Drehid Against Wind Turbines will host a public meeting tonight in The Hamlet Court Hotel in Johnstownbridge to discuss plans for a wind farm in North West Kildare.
The meeting is scheduled for 8pm. The residents have expressed their anger over a new planning application for 12 industrial wind turbines by North Kildare Wind Farm Ltd.
The 12 turbines, if approved, will be located on both Coillte and private lands in the areas of Ballynamullagh, Coolree, Drehid, Dunfierth, Killyon, Kilmurry and Mulgeeth.
The previous wind developer, Element Power Ltd which was involved in the proposed 46 turbine Maighne wind farm which spanned North West Kildare and South Meath, has sold it’s company to Statkraft, a Norwegian company.
This new application singles out the Drehid Cluster of the original Maighne project, which was refused twice by An Bord Pleanala. Element Power had originally proposed 14 turbines for Drehid, but has reduced that by two in the planning application.
A new group, Drehid Against Wind Turbines formed when the the plans were first mooted, and it said it will be helping people with their objections against this “outrageous proposal”.
“The outdated 2006 Wind Energy Guidelines were published when wind turbines were 50 metres in height. New Wind Energy Guidelines have been promised by Fine Gael since 2014 and still have not been published in spite of 7,500 submissions. There is still no protection for communities from these loud roaring industrial monsters. Kildare constituents have been badly let down by this Government,” said a spokesperson.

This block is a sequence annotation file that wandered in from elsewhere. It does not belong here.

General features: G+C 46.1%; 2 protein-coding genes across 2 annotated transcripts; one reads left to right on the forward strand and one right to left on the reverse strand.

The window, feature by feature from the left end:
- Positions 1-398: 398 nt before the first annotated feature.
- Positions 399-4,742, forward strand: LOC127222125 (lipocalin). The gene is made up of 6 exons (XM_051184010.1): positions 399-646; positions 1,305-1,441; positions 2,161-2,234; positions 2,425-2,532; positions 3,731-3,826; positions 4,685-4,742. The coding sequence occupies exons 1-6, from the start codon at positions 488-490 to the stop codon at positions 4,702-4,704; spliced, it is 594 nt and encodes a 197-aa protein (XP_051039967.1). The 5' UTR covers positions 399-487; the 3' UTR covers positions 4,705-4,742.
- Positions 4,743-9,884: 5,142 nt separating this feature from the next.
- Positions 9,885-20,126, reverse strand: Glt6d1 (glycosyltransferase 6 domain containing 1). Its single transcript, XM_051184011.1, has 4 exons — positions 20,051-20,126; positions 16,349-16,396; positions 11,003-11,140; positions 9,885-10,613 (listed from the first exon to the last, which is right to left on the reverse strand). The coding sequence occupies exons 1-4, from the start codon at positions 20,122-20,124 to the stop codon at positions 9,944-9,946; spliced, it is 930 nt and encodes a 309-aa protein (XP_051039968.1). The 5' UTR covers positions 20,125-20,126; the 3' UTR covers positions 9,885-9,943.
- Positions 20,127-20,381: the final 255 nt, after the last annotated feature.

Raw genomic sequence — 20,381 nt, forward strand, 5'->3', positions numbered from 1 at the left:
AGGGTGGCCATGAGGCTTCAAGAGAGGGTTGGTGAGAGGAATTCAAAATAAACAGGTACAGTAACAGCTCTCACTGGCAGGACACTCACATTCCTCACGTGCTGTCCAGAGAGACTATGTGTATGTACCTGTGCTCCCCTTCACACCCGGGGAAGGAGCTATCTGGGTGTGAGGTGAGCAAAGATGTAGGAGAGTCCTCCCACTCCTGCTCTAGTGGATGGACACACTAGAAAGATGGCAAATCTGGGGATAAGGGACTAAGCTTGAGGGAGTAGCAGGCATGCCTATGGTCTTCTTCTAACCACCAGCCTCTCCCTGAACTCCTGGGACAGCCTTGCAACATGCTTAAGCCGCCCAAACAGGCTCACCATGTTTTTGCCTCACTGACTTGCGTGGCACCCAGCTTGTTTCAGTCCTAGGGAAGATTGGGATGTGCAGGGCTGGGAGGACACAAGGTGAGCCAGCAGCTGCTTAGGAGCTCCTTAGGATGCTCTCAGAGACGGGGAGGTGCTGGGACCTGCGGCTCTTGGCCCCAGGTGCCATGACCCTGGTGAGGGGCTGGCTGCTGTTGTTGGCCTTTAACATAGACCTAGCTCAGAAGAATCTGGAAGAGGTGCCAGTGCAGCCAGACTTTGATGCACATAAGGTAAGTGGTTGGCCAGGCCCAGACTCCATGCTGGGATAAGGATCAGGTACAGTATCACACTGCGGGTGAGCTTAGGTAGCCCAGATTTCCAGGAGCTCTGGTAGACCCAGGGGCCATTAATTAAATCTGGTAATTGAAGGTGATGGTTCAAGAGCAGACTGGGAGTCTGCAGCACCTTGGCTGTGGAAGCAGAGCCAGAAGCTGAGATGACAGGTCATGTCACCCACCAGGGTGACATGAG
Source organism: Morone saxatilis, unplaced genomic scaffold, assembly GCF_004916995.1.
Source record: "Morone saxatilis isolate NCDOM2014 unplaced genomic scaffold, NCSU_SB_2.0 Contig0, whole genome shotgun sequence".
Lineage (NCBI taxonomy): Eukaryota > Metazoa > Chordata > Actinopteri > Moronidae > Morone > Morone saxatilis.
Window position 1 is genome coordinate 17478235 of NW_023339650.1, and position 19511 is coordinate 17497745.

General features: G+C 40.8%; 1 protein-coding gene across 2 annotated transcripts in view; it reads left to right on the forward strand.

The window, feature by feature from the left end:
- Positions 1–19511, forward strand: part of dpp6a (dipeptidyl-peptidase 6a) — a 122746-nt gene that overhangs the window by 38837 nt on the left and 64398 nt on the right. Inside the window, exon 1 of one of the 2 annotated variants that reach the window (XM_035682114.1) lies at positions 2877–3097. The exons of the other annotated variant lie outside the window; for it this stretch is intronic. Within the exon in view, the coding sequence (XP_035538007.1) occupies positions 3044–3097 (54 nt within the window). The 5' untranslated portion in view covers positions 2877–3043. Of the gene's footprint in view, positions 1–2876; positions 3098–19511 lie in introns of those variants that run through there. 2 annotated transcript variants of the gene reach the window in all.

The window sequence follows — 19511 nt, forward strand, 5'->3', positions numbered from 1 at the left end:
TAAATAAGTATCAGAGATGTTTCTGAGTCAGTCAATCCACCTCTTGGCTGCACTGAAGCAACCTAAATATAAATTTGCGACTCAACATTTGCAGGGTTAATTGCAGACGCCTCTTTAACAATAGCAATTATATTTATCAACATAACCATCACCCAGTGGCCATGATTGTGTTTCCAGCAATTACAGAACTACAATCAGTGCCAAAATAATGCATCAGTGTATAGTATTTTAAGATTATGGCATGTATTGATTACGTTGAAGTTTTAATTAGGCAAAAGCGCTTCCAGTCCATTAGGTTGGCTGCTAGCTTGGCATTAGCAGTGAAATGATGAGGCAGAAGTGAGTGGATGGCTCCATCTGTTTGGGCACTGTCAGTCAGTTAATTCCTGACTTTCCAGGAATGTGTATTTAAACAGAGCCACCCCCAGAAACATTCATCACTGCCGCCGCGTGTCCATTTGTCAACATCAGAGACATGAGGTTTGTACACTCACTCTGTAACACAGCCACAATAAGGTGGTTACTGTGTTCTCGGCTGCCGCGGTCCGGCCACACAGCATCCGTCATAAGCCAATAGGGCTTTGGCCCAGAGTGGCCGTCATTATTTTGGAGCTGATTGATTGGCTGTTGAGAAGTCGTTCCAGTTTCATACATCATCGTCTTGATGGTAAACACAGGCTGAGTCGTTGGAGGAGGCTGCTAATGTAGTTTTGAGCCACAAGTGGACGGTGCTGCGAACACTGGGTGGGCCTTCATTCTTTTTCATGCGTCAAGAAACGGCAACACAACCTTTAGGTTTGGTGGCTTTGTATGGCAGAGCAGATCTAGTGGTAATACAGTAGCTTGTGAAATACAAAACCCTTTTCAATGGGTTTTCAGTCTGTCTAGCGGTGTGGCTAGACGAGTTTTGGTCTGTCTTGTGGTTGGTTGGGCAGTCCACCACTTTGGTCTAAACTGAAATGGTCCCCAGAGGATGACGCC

“Nothing has changed in the feelings of the residents of Kildare since the ‘Maighne Wind Farm’ refusal and vow to fight this new application.”
When contacted for a response, the PR company representing Element Power said; “The Drehid wind farm proposal is being brought forward by Statkraft which acquired Element Power Ireland in October of his year. Statkraft has a long history in the development of renewable energy projects and is committed to the ethical and responsible development of pure energy in order to assist in our transition to becoming a low carbon economy.
“From the outset, we have sought to encourage real community involvement in a project that will deliver real climate action. Our focus has been to develop a proposal that will make a positive difference for the environment, future generations and for the people who live in the locality today.
“We have engaged directly with over 260 households in the local and wider Drehid area to seek feedback on how this proposal could work best. This feedback has led to the reduction in the number of turbines being proposed from 14 turbines to 12, the distances between houses and turbines has been increased and we have committed to zero shadow flicker at any houses in the local area.”
It said whilst these changes have “reduced the potential output of green energy from the wind farm, we believe that this proposal sets an example of how positive engagement between renewable energy proposers and local communities during the design stages, can lead to exemplary projects that work well in local communities and bring benefits at both a local and national level.”
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